Augh, Oh! Indeed.
Bart of bons, a bundle of sticks.
Boght, poor — term of endearment.
Boghnid, foolish talk.
Chalse, Charles.
Chiollagh, hearth stone.
Clew, a branch.
Click, a touch of mischief.
Chree, heart — term of endearment.
Cooish, confidential chat.
Collogued, over persuaded.
Daa, father.
Daanys, mischievous boy.
Dy ghra, indeed! (incredulous).
Ellan Vannin, Isle of Man.
Gennal, cheerful.
Guilley, a boy.
Grep, a manure fork.
Grummercy, a mixed assortment.
Illiam Kodhere.William Watterson.
Jerrude, a reverie.
Joushag, a termagant.
Kisban, an eight quart measure.
La, lad — term of endearment.
Laff, loft, net loft.
Lhag, a hollow.
Lhiannan Shee, the peace fairy, fairy queen.
Maa, mother.
Moal, poorly.
Nobs, home-made toffee.
Oie vie, good night.
Phynoderee, a satyr.
Pick, savings.
Pirreagh, exceedingly.
Shee bannee mee, peace, bless me!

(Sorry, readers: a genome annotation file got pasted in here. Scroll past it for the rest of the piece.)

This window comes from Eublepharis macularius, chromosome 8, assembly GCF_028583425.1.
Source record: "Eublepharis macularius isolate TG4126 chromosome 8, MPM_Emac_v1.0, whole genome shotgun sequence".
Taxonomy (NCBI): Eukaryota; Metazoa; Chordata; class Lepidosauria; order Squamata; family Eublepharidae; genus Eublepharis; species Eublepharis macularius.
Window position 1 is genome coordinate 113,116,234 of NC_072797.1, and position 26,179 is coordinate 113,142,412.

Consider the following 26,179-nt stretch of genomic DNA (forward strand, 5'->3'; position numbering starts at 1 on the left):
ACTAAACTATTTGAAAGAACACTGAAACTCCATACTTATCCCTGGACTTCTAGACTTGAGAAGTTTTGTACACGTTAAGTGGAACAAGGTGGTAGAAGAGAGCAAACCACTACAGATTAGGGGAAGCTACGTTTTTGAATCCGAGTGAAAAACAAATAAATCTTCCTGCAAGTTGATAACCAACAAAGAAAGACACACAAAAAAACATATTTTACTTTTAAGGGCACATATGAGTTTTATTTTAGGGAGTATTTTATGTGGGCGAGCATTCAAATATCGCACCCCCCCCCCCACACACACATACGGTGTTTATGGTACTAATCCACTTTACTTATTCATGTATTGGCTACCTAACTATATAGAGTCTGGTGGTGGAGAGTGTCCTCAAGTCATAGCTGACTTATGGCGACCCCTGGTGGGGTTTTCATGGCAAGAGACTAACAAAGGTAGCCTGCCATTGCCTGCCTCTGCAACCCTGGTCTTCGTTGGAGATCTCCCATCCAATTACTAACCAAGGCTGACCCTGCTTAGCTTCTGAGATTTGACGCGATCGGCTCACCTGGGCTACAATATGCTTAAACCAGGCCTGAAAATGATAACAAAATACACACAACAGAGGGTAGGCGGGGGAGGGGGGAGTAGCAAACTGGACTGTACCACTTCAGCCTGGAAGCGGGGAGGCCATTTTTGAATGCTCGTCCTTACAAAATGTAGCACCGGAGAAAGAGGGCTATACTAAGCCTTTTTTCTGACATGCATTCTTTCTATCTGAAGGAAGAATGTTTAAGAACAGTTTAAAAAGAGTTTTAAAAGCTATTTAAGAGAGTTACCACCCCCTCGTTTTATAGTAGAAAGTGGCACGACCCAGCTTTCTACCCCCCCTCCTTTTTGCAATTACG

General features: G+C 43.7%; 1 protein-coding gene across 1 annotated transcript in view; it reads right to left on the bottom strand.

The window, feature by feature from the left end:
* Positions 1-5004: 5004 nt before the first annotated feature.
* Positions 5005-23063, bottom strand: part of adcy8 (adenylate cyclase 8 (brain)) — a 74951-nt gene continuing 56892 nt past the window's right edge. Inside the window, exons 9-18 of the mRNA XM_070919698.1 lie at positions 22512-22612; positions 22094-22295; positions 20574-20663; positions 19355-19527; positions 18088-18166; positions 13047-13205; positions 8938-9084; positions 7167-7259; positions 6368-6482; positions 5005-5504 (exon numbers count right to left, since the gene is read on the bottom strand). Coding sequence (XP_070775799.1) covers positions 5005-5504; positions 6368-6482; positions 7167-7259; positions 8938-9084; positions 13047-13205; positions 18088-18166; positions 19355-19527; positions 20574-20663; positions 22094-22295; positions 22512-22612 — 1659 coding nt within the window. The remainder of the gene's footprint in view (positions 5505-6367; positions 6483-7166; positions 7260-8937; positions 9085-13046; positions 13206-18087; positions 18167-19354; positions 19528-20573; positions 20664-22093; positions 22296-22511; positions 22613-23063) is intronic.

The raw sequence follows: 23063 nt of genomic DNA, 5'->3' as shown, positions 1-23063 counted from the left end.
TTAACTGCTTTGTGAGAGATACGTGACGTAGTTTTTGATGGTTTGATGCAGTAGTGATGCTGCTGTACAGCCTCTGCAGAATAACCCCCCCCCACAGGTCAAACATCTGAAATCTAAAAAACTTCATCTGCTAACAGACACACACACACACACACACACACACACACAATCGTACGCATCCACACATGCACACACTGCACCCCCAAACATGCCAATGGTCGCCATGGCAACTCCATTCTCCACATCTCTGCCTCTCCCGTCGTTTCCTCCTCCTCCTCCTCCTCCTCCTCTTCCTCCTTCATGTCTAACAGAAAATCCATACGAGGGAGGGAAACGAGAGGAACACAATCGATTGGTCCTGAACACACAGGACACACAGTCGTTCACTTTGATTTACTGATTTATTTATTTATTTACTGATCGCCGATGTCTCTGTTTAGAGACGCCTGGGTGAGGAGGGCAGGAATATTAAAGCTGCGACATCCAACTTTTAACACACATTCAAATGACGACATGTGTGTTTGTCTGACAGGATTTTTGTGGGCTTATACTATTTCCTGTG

Snifta, a strong breeze.
Suggane, straw rope.
Traa-dy-liooar, time enough.
Tramman, elder tree.
Veen, dear.
Vervine, vervain, verbena officinalis.
Villish, sweet.
Oie vie, Chalse, gow dty aasb, gow dty aash, la, Good night, Chalse, take thy rest, take thy rest, lad.
Oie vie, Cowla, as y Chairn bannee uss, as lught-thie, Good night, Cowley, the Lord bless thee and thy household.
Marroon, “O Colb ec Shee,” Dirge, M O Body at Rest.” (“Manx National Music,” page 95.)

“Manxland at its best, Manxmen and Manxwomen as they are, illustrating the poetry, pathos and humour that underlie their lives.” [Isle of Man Examiner]

Perhaps Christopher Shimmin’s most successful play, Illiam Kodhere’s Will combines impressively both of the author’s intentions; to entertain audiences and to celebrate the traditional Manx way of life.